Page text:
Re: Re[CR] Fixed Gear Braking


From: "John Pergolizzi" <jtperry@worldnet.att.net>
To: "Doc Simont" <mdsimont@snet.net>, <classicrendezvous@bikelist.org>
References: <3E74FDC8.5A76C6B8@earthlink.net> <3E751242.9BF987F4@snet.net> <3E75054E.DAA850F2@earthlink.net> <3E75C05E.547A62E5@snet.net>
Subject: Re: Re[CR] Fixed Gear Braking
Date: Mon, 17 Mar 2003 11:04:15 -0500


Doc Simont wrote (snip): "I think the relevant point here is (cut)it's the (mis)use of a bike designed for a particular use in an inappropriate environment."

Sorry Doc, but your wrong one this one. I believe Chuck's "heh,heh" was tough in cheek sarcasm. What youse guys are missing is the use of the fixed gear on the road as a training device. Remember that fixed gear on the road was the "only" way not all that long ago.
      The specific benefits of fixed gear on the road were first explained to me by Sam Zeitlin (2ed to Disney, match sprints Nats in 67) Sam published an article on the subject in Velonews in 1977. I will gladly send a copy to any list member after my return to N.Y. at the end of the month.
      Basically, benefits include: developing muscle memory, development of opposing muscle groups, learning how to get "the BIG picture" (just like in driver's ed). You Loose dependency on brakes because you ride more conservatively and don't get your ass into "tight situations".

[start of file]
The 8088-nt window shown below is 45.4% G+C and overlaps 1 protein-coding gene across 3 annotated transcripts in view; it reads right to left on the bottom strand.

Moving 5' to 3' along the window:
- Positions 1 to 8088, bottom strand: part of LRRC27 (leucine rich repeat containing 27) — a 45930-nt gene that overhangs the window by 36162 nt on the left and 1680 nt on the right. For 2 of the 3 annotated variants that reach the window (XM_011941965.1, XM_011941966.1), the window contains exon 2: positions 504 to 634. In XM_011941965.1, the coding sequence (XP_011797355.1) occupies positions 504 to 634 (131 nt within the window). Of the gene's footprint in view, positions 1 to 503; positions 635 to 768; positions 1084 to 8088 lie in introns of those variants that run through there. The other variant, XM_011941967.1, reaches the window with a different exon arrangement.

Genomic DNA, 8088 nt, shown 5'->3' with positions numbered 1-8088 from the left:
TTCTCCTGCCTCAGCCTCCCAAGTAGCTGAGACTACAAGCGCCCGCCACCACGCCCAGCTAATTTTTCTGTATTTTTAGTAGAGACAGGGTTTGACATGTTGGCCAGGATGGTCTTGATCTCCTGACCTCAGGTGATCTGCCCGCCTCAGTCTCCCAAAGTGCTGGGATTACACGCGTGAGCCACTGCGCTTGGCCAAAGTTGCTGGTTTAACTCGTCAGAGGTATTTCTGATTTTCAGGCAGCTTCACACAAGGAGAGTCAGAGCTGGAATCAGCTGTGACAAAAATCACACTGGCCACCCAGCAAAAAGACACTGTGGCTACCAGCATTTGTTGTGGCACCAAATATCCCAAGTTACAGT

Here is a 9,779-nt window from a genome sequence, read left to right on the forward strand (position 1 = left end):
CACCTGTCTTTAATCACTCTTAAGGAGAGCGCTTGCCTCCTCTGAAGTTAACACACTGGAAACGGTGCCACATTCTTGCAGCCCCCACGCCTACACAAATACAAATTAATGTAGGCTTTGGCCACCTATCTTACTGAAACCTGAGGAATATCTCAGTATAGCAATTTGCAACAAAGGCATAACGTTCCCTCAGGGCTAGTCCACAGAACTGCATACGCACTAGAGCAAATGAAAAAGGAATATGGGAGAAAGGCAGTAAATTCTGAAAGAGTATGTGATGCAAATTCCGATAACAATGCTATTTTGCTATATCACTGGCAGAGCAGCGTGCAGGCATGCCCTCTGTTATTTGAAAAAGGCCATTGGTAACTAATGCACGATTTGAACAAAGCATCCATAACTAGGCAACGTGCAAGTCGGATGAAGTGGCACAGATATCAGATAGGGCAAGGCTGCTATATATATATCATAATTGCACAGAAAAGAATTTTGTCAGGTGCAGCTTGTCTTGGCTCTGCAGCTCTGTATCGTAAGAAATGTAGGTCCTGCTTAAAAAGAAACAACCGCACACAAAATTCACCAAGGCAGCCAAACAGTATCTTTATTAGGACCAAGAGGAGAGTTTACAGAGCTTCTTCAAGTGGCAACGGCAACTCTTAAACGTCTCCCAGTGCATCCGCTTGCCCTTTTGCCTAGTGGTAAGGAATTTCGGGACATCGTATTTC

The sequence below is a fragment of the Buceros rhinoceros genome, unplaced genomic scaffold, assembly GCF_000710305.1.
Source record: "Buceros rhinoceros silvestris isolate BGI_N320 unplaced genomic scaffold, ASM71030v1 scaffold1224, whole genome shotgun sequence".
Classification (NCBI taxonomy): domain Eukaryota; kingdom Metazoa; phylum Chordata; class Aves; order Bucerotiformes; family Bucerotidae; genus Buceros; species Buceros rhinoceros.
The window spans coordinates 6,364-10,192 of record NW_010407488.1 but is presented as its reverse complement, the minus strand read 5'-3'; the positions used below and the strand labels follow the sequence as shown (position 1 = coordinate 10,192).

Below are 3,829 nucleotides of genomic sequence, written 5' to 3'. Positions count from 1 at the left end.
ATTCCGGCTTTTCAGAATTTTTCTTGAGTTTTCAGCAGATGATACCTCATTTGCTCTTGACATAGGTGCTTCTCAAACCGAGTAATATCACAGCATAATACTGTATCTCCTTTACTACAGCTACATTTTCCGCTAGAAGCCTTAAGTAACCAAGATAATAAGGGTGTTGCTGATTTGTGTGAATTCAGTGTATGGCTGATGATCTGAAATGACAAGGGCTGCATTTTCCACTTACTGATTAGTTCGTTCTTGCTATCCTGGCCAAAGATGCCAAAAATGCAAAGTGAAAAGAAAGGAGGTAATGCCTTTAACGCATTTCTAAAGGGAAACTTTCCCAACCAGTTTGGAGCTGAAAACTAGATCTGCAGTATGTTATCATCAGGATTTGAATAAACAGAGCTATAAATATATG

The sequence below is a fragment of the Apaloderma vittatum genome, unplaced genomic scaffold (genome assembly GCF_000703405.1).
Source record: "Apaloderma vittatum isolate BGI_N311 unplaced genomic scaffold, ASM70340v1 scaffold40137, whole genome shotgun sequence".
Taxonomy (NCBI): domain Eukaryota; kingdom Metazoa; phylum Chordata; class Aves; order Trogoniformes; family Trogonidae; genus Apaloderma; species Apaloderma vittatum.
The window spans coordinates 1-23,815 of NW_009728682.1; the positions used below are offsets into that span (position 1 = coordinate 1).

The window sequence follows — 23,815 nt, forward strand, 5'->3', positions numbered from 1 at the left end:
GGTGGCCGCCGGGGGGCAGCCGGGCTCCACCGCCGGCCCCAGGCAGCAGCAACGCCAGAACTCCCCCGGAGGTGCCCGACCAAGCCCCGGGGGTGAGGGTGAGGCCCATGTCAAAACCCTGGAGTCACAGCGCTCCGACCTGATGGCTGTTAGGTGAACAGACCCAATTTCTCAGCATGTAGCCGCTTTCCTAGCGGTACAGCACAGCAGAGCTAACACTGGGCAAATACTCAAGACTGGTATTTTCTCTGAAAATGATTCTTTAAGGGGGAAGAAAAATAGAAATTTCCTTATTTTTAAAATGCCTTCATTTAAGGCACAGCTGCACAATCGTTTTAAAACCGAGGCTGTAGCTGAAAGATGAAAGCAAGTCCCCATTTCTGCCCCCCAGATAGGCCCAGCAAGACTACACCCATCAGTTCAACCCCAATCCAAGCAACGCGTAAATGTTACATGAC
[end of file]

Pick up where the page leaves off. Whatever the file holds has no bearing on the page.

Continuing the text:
For sure, it takes allot of rider attention, getting use to, and is not a training technique that would be used by a rider living in a super hilly area. Don't try a 48x14(92inchs) to start. 48x18 (72) would be much more appropriate. Even a little lower.
     The idea is to develop "spin", which is really the ability to relax. Since muscles can only so two things,contract or relax, you'll push down allot harder unless the opposing muscle group relaxes pretty quickly. That , plus power, is what sprinting is. Plus a little technique and tactics. Heh,heh.
       It is fun to ride the fixed gear road bike. You don't have to use it only to "train". And ANY bike can be fitted with at least a rear brake with out degrading the originality or integrity of the frame( through the use of a double brake hanger "plate" that sandwiches the seat stays at the brake bridge area). Even among racers traing on the road, it was common enough to see it installed.